The parents of a woman killed last month after a trucker crashed into an overpass on Interstate 25 in Colorado have filed a wrongful death lawsuit against the towing company and the driver.
According to court documents, Megan Arneson, 32, of Weld County, Colorado, and her 10-year-old son, Joe Duenas, were driving northbound on I-25 around 6 p.m. MDT on Aug. 8 near Mead, Colorado, when the tractor-trailer in front of them struck the bridge with the excavator the driver was hauling.
Despite her efforts to avoid the falling debris, a large piece of concrete crashed through Arneson’s windshield. Her vehicle continued north before coming to rest in the center median against the cable rail. Arneson, a single mother and preschool teacher, died at the scene. However, her son survived after being pulled out of the 2011 Honda CR-V by a couple who witnessed the crash.
On the day of the crash, Arneson and her son were driving home from a day trip to a waterpark near Denver.
Brian Christianson and Mirella “Isabel” Williams, Arneson’s parents and her son’s guardians, recently filed suit in Larimer County District Court against Import Towing and Recovery of Fort Collins, Colorado, and its truck driver, Darnell Yingling, 52, of Larimer County.
A representative for Import Towing did not respond to FreightWaves’ request for comment.
According to the Federal Motor Carrier Safety Administration’s SAFER website, Import Towing has 14 power units and five drivers. Over the past 24 months, the company’s trucks have been inspected 11 times with none being placed out of service.
Import Towing’s website states the company has been serving northern Colorado and southern Wyoming since 1985.
Trooper Joshua Lewis, public information officer with the Colorado Department of Public Safety (CDPS), told FreightWaves on Tuesday that the agency’s final report on the fatal crash “has not yet been completed/approved.”
As of publication, Lewis added that “charges have not yet been filed against Mr. Yingling.”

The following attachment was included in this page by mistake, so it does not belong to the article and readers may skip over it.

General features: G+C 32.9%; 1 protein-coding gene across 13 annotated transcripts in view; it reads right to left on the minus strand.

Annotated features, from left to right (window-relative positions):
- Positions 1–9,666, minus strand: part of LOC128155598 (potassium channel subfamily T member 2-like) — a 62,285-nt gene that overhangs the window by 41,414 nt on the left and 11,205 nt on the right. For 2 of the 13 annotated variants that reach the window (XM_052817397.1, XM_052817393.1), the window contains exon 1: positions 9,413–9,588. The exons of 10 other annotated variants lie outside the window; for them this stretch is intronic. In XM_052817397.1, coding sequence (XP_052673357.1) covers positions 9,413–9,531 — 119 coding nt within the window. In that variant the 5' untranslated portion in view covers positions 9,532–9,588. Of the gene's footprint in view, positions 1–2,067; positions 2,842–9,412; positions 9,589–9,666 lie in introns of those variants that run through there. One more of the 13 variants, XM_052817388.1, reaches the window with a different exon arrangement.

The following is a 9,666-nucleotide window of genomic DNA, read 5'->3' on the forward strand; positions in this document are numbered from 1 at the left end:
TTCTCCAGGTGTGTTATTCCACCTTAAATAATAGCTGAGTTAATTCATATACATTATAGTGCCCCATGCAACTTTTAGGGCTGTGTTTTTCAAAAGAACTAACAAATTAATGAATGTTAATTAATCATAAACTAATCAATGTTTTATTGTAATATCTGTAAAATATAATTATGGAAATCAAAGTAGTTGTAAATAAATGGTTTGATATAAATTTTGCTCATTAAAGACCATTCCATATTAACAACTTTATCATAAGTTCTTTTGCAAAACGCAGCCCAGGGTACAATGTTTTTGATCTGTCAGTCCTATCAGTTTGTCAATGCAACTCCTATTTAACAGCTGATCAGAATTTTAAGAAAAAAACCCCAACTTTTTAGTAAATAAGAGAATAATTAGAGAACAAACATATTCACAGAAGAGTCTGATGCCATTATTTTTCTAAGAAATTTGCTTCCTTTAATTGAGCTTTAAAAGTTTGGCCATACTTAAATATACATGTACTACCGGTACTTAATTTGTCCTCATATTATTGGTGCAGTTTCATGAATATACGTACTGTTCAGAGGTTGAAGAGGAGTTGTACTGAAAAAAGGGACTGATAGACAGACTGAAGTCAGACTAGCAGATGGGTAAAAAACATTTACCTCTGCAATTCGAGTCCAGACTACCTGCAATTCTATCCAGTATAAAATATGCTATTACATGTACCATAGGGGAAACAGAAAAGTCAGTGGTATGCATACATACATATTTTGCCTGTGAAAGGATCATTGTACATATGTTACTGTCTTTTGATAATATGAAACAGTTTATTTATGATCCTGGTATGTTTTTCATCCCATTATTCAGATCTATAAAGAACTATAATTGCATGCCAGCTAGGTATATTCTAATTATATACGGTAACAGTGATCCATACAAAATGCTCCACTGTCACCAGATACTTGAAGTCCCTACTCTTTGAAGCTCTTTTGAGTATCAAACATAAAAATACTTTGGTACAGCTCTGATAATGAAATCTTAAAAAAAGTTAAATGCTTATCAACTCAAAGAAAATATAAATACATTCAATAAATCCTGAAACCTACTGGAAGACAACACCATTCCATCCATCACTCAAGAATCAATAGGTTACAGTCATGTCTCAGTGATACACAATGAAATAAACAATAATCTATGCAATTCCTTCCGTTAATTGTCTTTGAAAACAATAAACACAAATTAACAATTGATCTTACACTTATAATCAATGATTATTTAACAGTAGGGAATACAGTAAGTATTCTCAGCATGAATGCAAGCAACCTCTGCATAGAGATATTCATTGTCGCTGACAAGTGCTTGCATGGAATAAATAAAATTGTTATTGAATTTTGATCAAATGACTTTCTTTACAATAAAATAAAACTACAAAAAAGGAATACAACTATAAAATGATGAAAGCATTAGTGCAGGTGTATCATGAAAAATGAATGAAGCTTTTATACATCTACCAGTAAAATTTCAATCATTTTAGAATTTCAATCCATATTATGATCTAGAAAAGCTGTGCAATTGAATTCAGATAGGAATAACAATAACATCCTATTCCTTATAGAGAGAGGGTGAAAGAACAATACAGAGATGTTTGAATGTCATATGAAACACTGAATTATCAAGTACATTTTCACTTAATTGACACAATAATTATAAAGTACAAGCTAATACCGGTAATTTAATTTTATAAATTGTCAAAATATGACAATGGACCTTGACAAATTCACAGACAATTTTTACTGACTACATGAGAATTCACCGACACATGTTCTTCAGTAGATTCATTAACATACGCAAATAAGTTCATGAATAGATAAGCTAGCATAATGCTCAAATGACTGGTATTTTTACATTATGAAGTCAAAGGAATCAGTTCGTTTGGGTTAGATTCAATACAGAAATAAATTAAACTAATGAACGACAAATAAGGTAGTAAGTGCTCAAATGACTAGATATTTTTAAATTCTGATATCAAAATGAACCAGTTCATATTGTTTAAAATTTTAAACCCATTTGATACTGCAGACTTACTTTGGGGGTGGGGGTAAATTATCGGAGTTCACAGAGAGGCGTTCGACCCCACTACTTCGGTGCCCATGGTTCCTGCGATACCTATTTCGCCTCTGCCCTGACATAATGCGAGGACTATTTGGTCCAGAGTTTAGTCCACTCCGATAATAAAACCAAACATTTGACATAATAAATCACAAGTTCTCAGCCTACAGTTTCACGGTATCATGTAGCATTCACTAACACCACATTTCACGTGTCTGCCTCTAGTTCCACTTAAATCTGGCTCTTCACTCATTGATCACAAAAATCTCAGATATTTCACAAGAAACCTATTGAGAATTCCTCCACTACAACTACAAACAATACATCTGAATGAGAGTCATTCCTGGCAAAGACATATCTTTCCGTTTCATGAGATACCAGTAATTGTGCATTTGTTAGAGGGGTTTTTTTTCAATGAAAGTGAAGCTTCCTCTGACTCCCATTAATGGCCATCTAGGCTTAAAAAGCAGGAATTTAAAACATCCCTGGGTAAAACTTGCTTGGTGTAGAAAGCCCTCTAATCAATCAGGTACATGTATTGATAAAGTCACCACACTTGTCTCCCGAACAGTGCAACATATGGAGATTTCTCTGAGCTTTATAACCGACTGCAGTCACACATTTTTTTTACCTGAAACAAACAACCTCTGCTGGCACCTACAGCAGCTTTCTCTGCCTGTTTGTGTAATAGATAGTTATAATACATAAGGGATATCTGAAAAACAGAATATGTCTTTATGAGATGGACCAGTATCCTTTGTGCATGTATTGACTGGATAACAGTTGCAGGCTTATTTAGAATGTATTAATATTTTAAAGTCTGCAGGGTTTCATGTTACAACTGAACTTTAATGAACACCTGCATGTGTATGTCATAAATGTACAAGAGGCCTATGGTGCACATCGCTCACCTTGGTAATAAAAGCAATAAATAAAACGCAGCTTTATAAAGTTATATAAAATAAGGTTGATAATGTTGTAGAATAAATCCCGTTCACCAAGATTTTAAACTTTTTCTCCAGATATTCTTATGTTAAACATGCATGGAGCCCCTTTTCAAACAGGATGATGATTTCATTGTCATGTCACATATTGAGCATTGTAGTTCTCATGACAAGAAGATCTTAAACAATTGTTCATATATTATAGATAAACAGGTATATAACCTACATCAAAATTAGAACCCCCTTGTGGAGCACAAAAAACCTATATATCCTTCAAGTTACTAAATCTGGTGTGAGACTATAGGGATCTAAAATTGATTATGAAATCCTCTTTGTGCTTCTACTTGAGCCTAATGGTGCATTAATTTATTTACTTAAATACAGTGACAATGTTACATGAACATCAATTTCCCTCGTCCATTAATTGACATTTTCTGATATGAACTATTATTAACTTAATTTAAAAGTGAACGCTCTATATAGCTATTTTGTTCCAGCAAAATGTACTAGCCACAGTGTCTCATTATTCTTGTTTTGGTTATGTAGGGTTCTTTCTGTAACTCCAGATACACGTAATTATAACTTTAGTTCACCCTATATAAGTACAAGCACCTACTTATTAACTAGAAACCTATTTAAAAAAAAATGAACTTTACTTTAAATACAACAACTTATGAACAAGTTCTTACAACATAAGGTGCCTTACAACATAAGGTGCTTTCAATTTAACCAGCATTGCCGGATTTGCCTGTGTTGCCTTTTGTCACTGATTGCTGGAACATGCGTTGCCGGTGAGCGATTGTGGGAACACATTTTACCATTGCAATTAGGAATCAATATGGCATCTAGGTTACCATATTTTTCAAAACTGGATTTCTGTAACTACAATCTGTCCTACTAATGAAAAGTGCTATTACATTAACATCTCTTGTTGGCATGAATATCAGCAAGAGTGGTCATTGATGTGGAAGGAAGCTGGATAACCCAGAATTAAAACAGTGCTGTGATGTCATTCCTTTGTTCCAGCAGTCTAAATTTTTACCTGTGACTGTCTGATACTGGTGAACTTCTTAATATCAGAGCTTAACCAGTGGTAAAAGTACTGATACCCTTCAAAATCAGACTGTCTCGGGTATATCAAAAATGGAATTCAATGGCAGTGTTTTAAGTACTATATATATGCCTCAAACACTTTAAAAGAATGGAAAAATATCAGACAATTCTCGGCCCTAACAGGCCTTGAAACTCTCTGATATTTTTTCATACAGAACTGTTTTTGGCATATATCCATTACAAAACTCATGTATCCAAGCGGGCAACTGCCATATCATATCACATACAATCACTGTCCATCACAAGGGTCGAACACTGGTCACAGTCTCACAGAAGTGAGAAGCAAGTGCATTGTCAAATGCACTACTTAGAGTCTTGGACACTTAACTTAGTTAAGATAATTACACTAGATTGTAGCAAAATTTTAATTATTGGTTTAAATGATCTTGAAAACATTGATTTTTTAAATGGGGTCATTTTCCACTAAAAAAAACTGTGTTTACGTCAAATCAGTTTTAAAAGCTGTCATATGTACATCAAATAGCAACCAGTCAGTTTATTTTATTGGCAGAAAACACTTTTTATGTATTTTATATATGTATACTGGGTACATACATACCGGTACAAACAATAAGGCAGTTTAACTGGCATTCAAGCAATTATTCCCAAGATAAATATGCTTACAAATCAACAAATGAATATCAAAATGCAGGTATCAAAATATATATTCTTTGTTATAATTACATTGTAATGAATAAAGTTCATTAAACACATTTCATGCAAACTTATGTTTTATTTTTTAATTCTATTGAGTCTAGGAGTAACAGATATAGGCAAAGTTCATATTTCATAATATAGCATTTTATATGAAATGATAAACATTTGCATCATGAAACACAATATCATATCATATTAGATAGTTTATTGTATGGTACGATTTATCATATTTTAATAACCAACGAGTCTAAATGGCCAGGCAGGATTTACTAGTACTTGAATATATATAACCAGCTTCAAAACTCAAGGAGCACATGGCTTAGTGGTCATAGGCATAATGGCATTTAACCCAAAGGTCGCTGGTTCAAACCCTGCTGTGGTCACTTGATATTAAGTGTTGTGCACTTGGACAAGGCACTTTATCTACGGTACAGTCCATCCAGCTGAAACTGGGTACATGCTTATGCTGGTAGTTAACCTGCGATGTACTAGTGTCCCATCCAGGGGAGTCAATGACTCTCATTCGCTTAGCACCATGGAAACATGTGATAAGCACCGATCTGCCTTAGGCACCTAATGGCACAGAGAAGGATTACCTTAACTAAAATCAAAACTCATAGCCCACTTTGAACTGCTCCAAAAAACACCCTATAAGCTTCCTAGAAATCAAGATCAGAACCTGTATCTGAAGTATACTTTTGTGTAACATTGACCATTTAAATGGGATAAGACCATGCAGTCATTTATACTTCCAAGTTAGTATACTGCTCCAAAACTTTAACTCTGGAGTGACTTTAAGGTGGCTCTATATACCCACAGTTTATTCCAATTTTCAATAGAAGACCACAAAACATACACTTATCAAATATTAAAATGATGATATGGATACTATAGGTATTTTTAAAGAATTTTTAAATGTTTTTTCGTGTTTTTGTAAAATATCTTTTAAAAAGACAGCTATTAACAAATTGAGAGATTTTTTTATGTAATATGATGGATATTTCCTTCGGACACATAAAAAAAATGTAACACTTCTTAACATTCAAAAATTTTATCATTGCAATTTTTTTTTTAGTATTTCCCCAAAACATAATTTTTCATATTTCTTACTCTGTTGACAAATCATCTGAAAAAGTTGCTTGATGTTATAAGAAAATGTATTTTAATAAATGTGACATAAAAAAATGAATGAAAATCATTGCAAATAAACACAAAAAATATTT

The Colorado Department of Transportation lists the maximum clearance height of 17 feet, 1 inch for the overpass at milepost 245 where the bridge strike with the excavator occurred. Tractor-trailers hauling loads over 14 feet require a special permit, which Yingling did not obtain before hauling the piece of heavy equipment, the Colorado State Patrol told CBS News Colorado.
Attorney Michael Kane, who is representing Arneson’s parents, is seeking a jury trial and an unspecified amount of money to cover medical expenses, physical and mental pain and suffering for their grandson, impairment of quality of life and emotional distress, according to the suit.
“It was obvious that driving on a crowded major highway with a load too tall to clear an underpass would cause death and destruction,” Kane said in a statement.
A review of the complaint is set for Nov. 10, according to the court docket.
According to CDOT, repairs to the overpass will be made over the next two months to “get the bridge repaired to accommodate two-way traffic as it did before the crash.”
“We believe that [Megan Arneson’s] violent and traumatic death was completely preventable, and we want to do everything in our power to make sure that this never happens to anyone else,” Arneson’s parents said in a statement.